Nowadays, Navalny positions himself - or rather, has been positioned by others - as a liberal politician with a focus on rooting out corruption and developing closer ties to the West. For his supporters, he is a Mandela or Ghandi-like figure, having been likened by those such as former US Ambassador Michael McFaul to the famous 20th century civil rights activists.

Comment: It would appear that liberalism has often been used successfully as cover for fascism: Liberal Fascism: Why Fascism Has Always Been a Leftist Movement, And How to Recognize Its Flavor

"Navalny's heroic struggle is no different from what [Mahatma] Gandhi, [Martin Luther] King, [Nelson] Mandela, and [Vรกclav] Havel fought for," he wrote, in a piece for The Washington Post. "While Navalny has not succeeded yet, there should be no doubt that his cause is good and just."

When it comes to money, his politics certainly have been consistent with liberal ideas. Following the fall of the Soviet Union, he worked in finance and was a staunch proponent of capitalist economics, calling himself a "market fundamentalist."

During an ill-fated presidential election run in 2018, when he was refused permission to participate in the contest owing to criminal convictions, which he says are politically motivated, he published a manifesto listing his political positions. Many of his policy suggestions were left-wing in nature, including the introduction of a minimum wage and making medical care and education completely free. It also included some common pillars of modern neoliberalism, like lowering taxes on small businesses and reducing the "presence of the state in the economy as an owner and an economic entity."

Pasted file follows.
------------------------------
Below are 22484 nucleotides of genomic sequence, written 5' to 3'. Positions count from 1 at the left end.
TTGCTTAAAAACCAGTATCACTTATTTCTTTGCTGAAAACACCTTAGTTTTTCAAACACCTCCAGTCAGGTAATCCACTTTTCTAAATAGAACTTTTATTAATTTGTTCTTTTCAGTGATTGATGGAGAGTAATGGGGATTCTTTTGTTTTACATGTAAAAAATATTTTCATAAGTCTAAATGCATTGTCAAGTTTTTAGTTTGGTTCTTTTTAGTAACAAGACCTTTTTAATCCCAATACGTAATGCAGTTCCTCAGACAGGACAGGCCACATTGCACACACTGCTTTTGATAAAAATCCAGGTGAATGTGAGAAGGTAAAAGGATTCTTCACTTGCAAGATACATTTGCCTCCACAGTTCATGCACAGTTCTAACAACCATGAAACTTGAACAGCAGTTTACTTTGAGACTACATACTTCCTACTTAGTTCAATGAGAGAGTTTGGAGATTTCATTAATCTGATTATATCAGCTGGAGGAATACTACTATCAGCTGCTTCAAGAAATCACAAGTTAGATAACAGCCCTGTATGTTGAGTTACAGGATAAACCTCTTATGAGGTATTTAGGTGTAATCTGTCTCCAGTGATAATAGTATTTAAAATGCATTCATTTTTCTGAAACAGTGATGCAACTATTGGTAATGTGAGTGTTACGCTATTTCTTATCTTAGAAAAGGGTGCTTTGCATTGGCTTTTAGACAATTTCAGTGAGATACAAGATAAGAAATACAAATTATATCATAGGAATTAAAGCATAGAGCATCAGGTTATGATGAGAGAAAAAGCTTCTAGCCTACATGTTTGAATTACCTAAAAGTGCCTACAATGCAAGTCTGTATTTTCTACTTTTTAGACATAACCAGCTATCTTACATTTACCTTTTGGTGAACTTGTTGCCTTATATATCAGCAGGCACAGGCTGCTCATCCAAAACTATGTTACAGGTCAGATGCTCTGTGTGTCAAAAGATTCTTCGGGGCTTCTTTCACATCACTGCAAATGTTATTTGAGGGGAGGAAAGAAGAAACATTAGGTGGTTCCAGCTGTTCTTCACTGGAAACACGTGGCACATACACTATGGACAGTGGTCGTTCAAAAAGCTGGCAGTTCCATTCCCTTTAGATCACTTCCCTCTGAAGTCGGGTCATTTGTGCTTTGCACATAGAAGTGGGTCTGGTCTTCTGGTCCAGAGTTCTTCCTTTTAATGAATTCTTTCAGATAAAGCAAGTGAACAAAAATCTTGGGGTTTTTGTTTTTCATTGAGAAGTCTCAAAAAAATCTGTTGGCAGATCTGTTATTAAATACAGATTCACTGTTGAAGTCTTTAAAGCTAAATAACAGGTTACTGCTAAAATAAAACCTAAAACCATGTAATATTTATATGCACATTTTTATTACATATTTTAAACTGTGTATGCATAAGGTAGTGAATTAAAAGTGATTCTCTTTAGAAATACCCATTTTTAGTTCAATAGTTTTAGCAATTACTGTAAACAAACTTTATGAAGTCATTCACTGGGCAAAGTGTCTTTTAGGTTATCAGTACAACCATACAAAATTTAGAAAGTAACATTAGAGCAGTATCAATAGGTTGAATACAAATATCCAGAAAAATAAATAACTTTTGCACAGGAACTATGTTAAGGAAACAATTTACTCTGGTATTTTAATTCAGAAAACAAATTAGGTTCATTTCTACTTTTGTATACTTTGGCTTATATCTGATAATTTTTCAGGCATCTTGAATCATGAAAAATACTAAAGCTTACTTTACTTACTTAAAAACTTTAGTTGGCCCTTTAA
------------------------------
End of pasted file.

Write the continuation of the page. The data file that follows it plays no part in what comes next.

Some other of his flagship policies included ratifying the UN Convention Against Corruption, decentralization, demonopolizing the economy, and introducing visa regimes for Central Asian countries, instead of migrants coming "uncontrollably," as he sees it.

Taken at face value, most of Navalny's published positions are broadly similar to those of liberal parties in Europe. However, many of his views don't quite match up with those of his Western backers. For example, Navalny has been criticized as an imperialist and believes that Crimea is rightfully a part of Russia. The opposition figure has also engaged in jingoistic rhetoric during the 2008 war with Georgia, supporting "serious military and financial assistance" to South Ossetia and Abkhazia. He also backed expelling all Georgians from Russian territory. In a blog post, he called for Russia to "fire a cruise missile" at the Georgian General Staff, dubbing the country's inhabitants 'grizuny' - literally, rodents, in yet another animal metaphor.